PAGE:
Last month, Apple became the first electronics company to join the Fair Labor Association. The group was founded in 1999 and is funded by corporations as well as major universities hoping to insure that the t-shirts in the college bookstore aren't made in sweatshops. Critics of the F.L.A. say that corporate ties with the likes of Nike and Adidas create a conflict of interest. Apple will pay the group "well into the six figures" to conduct this audit of Foxconn, in addition to the $250,000 they are paying in dues to the F.L.A.
But F.L.A. President Auret van Heerden insists that while corporate cooperation is essential to get access to factories, member companies have no influence over inspections. And when the Apple/Foxconn audit is published in early March, he says any whitewash would be painfully obvious.
"That's very big news," he tells me, "because Apple is the first tech company to join the F.L.A., it's the biggest and probably most dynamic of the tech companies. So it gives us a chance to set the bar for the entire sector."
'I Expect Them to Put on a Show For Us'
While his team will spend most of their time poring over employee records and time cards, I'm with van Heerden as he walks a MacBook production line for the first time and he notes that the pace of the production is much slower than he's used to. In fact, critics of Apple and F.L.A. pounced when van Heerden told Reuters Foxconn's plants were "first class" and that he was surprised "how tranquil it is compared with a garment factory."
He said something very similar as we strolled around boxes of MacBook pieces. "In the garment factories, you see a very different work ethic, people are really pushing this stuff up, because they're paid for their own individual effort, not by group effort."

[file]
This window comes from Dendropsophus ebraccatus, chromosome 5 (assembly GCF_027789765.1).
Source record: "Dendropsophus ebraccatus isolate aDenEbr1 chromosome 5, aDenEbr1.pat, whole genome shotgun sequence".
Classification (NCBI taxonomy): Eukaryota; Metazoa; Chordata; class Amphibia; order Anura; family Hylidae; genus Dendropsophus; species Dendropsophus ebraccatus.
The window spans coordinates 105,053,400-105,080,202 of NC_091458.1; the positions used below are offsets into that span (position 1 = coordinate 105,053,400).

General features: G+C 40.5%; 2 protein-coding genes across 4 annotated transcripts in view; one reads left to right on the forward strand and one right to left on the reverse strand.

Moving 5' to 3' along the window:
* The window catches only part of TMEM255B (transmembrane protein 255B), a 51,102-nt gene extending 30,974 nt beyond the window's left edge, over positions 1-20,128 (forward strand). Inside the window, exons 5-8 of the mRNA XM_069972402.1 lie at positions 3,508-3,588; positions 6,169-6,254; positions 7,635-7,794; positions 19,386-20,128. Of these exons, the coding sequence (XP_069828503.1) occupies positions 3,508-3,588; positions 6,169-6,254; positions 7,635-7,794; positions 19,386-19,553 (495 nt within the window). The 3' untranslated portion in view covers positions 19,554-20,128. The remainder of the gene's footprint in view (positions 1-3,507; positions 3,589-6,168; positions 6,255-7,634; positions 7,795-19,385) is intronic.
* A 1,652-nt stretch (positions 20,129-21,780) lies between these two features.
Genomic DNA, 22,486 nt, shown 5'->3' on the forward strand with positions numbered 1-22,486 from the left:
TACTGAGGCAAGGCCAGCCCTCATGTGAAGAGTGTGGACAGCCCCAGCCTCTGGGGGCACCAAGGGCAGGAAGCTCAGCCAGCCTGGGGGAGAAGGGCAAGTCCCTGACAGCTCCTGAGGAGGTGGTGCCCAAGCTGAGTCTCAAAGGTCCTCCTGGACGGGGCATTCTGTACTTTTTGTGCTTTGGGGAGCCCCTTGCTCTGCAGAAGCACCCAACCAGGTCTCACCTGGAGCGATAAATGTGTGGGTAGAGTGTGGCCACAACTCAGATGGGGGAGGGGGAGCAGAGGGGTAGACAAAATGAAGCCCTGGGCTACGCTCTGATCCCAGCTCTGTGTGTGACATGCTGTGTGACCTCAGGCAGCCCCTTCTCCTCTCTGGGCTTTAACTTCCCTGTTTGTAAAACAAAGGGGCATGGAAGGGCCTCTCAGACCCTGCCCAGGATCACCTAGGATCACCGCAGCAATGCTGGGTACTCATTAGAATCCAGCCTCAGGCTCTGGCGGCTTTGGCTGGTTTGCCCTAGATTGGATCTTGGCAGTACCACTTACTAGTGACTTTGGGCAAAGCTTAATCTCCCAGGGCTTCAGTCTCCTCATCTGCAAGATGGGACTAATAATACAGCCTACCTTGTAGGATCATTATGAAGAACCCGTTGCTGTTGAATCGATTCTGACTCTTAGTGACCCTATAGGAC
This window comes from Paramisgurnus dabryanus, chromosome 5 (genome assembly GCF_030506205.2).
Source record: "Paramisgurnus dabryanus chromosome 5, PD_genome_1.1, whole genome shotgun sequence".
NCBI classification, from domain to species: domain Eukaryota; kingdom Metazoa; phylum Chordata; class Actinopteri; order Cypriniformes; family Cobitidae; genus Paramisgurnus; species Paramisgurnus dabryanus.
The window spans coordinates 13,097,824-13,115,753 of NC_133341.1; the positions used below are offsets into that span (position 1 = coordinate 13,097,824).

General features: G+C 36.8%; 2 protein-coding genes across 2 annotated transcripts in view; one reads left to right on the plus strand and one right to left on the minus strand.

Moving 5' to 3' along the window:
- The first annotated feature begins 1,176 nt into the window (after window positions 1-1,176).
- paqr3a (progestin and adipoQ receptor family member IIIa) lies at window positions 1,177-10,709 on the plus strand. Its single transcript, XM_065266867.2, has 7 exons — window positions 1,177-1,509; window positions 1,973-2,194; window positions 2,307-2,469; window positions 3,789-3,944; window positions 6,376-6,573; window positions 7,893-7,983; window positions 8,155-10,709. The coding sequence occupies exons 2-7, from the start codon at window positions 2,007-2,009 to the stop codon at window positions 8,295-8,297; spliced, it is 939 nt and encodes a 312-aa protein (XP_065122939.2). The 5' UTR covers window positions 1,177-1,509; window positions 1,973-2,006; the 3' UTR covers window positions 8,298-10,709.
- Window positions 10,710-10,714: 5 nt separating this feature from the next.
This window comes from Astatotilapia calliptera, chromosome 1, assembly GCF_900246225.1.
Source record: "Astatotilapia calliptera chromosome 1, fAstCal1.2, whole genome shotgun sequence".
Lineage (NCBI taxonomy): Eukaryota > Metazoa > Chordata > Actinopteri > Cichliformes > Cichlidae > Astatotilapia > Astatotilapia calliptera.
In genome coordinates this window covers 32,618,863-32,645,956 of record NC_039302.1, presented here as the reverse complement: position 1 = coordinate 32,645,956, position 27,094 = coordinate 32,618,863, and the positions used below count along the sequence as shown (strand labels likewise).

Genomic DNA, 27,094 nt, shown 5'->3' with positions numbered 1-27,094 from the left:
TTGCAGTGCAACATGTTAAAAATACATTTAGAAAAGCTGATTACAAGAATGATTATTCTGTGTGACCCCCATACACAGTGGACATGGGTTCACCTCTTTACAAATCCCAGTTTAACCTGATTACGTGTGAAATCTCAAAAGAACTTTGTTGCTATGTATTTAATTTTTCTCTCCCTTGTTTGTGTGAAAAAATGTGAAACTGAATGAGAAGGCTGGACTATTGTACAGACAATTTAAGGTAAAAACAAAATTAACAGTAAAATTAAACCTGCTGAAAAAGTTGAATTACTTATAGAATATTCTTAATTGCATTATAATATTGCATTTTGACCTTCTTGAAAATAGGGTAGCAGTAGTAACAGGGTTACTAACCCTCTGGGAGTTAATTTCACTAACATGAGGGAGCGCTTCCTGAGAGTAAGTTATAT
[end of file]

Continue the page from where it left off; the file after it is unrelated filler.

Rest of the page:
When Apple first called, I assumed this audit would include a surprise inspection. But Foxconn has known for days that we were coming and in fact helped us get Chinese visas. How can he sure these masters of efficiency haven't built a model assembly line over the weekend?
"I expect them to put on a show for us," van Heerden says. "That's normal with every factory you go to, even if it's just the time that it takes you to get from the gate to the factory floor, there's always fifteen or twenty minutes of protocol to get in there. The special equipment comes out, they put the ear plugs in, they put the masks on, and they can transform a factory in twenty minutes, so we expect that.
But our method is such -- the bottom-up method -- that over the next couple of days, everything will surface. As we talk to people, discussing how they do their jobs, the dysfunctionality starts to come up.
"Was Apple resistant to this idea when you first approached them?" I ask. "It was a long conversation," van Heerden smiles. "We've been in this conversation for about five years," he says. Apple joined the F.L.A. on Jan. 13, eight days before the New York Times ran a series examining the company's labor practices.
"We call it the 'Nike moment' in the industry," audit inspector Ines Kaempfer adds. "There was a moment for Nike in the '90s, when they got a lot of publicity, negative publicity. And they weren't the worst. It's probably like Apple. They're not necessarily the worst, it's just that the publicity is starting to build up. And there was just this moment when they just started to do something about it. And I think that's what happened for Apple."